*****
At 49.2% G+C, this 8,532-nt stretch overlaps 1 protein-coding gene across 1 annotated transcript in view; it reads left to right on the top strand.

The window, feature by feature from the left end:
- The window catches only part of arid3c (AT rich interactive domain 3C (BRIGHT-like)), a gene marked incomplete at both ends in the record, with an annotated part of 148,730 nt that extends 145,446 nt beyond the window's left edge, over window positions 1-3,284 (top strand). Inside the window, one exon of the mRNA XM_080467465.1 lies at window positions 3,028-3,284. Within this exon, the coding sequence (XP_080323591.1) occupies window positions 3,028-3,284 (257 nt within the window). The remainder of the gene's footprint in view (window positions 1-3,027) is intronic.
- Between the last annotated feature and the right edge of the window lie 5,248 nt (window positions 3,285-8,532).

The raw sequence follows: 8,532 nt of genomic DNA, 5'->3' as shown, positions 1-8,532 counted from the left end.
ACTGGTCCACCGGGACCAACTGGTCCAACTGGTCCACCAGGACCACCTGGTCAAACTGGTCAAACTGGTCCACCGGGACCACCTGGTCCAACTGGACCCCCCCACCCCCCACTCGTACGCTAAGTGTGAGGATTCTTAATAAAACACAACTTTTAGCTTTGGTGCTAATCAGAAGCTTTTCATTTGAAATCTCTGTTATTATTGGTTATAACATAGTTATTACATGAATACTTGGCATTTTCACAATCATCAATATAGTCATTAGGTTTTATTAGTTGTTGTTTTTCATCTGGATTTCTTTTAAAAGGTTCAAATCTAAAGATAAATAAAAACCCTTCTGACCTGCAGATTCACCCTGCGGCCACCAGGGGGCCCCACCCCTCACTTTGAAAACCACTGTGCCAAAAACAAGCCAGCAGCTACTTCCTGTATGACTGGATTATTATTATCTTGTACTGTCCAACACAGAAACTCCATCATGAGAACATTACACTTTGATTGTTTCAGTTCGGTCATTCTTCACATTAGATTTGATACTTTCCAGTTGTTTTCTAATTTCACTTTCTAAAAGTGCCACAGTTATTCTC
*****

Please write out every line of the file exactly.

At 49.2% G+C, this 8,532-nt stretch overlaps 1 protein-coding gene across 1 annotated transcript in view; it reads left to right on the top strand.

The window, feature by feature from the left end:
- The window catches only part of arid3c (AT rich interactive domain 3C (BRIGHT-like)), a gene marked incomplete at both ends in the record, with an annotated part of 148,730 nt that extends 145,446 nt beyond the window's left edge, over window positions 1-3,284 (top strand). Inside the window, one exon of the mRNA XM_080467465.1 lies at window positions 3,028-3,284. Within this exon, the coding sequence (XP_080323591.1) occupies window positions 3,028-3,284 (257 nt within the window). The remainder of the gene's footprint in view (window positions 1-3,027) is intronic.
- Between the last annotated feature and the right edge of the window lie 5,248 nt (window positions 3,285-8,532).

The raw sequence follows: 8,532 nt of genomic DNA, 5'->3' as shown, positions 1-8,532 counted from the left end.
ACTGGTCCACCGGGACCAACTGGTCCAACTGGTCCACCAGGACCACCTGGTCAAACTGGTCAAACTGGTCCACCGGGACCACCTGGTCCAACTGGACCCCCCCACCCCCCACTCGTACGCTAAGTGTGAGGATTCTTAATAAAACACAACTTTTAGCTTTGGTGCTAATCAGAAGCTTTTCATTTGAAATCTCTGTTATTATTGGTTATAACATAGTTATTACATGAATACTTGGCATTTTCACAATCATCAATATAGTCATTAGGTTTTATTAGTTGTTGTTTTTCATCTGGATTTCTTTTAAAAGGTTCAAATCTAAAGATAAATAAAAACCCTTCTGACCTGCAGATTCACCCTGCGGCCACCAGGGGGCCCCACCCCTCACTTTGAAAACCACTGTGCCAAAAACAAGCCAGCAGCTACTTCCTGTATGACTGGATTATTATTATCTTGTACTGTCCAACACAGAAACTCCATCATGAGAACATTACACTTTGATTGTTTCAGTTCGGTCATTCTTCACATTAGATTTGATACTTTCCAGTTGTTTTCTAATTTCACTTTCTAAAAGTGCCACAGTTATTCTC